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Heroin Overdose

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Death by heroin overdose increases every year at a highly concerning rate. In 2019, more than 14,000 heroin addicts met their end as the result of a heroin overdose. This means that there are four deaths caused by heroin overdose in every 100,000 people. Heroin also makes one-third of the deaths caused by opioids, making it a highly dangerous substance.

What Is Heroin?

Heroin is an illegal, very dangerous, and highly addictive drug that was created from the processed opium poppy. The substance can be smoked, snorted, or injected. Heroin is often sold in powder form that has a white color, but it may also have a brown color. In certain circumstances, heroin may be sold in the form of a sticky black substance, also referred to as “black tar heroin.”

In recent years, heroin overdose has increased at a highly concerning rate. Many of the heroin addicts were originally people addicted to opioid painkillers such as hydrocodone (Vicodin) or oxycodone (OxyContin). When they become unable to obtain these narcotic painkillers, they turn to the street drug heroin.

Very often, heroin is mixed, or “cut” with other drugs or “filler” substances such as powdered milk or powdered sugar. As a result, the user may not know precisely how much power they get in their system. Because of this, the risk of a heroin overdose increases significantly.

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Signs of A Heroin Overdose

People can survive after a heroin overdose. However, unless they receive immediate help, there is a high risk of permanent damage or even death. This is why you need to know the signs of a heroin overdose so that you can help the person in need. This is how an overdose manifests:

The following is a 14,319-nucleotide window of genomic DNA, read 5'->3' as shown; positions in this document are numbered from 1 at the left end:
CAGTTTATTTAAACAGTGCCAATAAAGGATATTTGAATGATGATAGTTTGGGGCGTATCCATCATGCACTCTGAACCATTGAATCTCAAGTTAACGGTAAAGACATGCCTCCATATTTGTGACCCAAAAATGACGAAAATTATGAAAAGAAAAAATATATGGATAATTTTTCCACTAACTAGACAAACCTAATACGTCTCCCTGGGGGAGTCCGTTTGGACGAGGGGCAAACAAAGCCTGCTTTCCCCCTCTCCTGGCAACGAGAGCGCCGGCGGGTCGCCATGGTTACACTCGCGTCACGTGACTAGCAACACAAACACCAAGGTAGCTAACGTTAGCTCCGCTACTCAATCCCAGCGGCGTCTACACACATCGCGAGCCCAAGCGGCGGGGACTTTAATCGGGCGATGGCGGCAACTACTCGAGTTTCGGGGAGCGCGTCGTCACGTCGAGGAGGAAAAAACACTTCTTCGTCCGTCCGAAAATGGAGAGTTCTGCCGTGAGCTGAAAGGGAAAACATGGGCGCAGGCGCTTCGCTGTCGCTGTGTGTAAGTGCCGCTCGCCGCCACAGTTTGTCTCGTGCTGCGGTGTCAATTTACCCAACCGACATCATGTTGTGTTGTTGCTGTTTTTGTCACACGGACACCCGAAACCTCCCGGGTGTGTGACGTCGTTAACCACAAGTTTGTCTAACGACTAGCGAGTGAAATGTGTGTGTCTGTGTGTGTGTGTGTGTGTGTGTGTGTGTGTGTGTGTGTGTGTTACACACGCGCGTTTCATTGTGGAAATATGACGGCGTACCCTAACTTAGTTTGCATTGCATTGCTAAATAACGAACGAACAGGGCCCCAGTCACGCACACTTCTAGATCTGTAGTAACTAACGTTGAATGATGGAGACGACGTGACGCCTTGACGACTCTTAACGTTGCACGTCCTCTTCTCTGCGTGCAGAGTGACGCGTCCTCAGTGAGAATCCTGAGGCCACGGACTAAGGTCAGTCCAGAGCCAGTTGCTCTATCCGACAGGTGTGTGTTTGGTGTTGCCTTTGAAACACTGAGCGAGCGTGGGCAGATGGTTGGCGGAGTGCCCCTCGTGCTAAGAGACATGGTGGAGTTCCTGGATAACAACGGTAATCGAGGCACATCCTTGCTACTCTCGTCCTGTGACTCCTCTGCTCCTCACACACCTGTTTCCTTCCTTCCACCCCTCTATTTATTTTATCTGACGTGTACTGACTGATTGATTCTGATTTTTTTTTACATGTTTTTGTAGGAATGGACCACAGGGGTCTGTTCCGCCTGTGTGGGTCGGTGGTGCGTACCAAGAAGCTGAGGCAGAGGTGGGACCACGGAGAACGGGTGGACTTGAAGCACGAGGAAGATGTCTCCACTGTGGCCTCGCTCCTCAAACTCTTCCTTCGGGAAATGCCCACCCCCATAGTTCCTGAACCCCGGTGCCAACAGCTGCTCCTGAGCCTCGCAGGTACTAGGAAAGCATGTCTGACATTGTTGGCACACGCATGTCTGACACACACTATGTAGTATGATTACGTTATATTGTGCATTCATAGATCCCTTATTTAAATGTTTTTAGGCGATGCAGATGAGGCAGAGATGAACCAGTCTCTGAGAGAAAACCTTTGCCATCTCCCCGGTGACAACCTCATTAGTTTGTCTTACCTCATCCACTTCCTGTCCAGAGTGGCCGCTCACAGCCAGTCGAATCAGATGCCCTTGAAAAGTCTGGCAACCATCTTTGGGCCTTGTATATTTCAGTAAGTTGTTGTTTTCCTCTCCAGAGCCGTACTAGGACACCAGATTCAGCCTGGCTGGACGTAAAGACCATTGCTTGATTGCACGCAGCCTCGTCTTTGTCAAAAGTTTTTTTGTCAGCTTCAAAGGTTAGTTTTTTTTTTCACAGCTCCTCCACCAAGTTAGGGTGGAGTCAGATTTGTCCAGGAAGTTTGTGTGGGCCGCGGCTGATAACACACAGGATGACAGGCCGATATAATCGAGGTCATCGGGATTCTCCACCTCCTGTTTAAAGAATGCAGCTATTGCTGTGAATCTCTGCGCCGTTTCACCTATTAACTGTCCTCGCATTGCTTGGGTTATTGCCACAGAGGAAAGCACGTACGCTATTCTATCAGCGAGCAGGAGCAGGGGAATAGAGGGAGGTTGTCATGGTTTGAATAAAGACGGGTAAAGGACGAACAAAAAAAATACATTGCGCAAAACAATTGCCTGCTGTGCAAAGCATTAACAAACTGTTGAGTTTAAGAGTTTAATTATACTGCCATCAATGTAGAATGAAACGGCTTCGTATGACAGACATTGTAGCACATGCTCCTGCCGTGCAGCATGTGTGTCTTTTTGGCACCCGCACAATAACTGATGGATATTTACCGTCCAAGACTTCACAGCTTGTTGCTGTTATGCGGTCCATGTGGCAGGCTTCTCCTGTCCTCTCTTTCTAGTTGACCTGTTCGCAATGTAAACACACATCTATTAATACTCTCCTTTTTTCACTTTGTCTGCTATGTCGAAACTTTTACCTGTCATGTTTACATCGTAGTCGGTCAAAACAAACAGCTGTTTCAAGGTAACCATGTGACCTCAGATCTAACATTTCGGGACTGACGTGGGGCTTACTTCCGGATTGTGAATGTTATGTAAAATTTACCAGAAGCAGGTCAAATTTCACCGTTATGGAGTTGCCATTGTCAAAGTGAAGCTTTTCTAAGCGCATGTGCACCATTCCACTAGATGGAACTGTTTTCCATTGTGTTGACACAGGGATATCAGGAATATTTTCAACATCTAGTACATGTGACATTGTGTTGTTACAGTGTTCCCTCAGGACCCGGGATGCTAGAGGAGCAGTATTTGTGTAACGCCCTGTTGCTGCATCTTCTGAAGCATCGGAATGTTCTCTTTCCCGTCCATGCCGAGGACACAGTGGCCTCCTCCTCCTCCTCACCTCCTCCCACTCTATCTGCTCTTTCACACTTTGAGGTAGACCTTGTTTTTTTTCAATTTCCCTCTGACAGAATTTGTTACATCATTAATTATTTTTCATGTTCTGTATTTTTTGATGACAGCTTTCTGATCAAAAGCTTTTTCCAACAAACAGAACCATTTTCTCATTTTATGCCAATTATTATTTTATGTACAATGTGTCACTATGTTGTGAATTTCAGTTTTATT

• The skin becomes a blue-ish color
  • The face becomes very pale
  • Discolored tongue
  • The body is very limp
  • Disorientation, sudden change in mental state, or delirium
  • The person who took the substance has begun making gurgling or choking sounds
  • Low blood pressure
  • The pulse is highly irregular. It can be very slow, very quick, or it may not be there at all.
  • The breathing is also irregular. Very slow, too quick, or has come to a complete stop
  • The person has fainted or is dropping in and out of consciousness
  • The person who OD’d is beginning to vomit

More Symptoms of Heroin Overdoses

The symptoms of an overdose usually begin around 10 minutes after the individual has taken the drug. Someone who has a low tolerance to heroin might experience more of these symptoms and might be more likely to fall victim to an overdose. Individuals who overdosed before and reduced their heroin consumption before relapsing may also have a high chance of overdosing.

It’s essential to be able to differentiate between the “high” and the overdose. Once you see the signs, you may call for help immediately. The relaxed muscles, slurred speech, and sleepy look are signs of a high, whereas infrequent breathing, slow pulse, pale and clammy skin along gurgling sounds are signs of an overdose.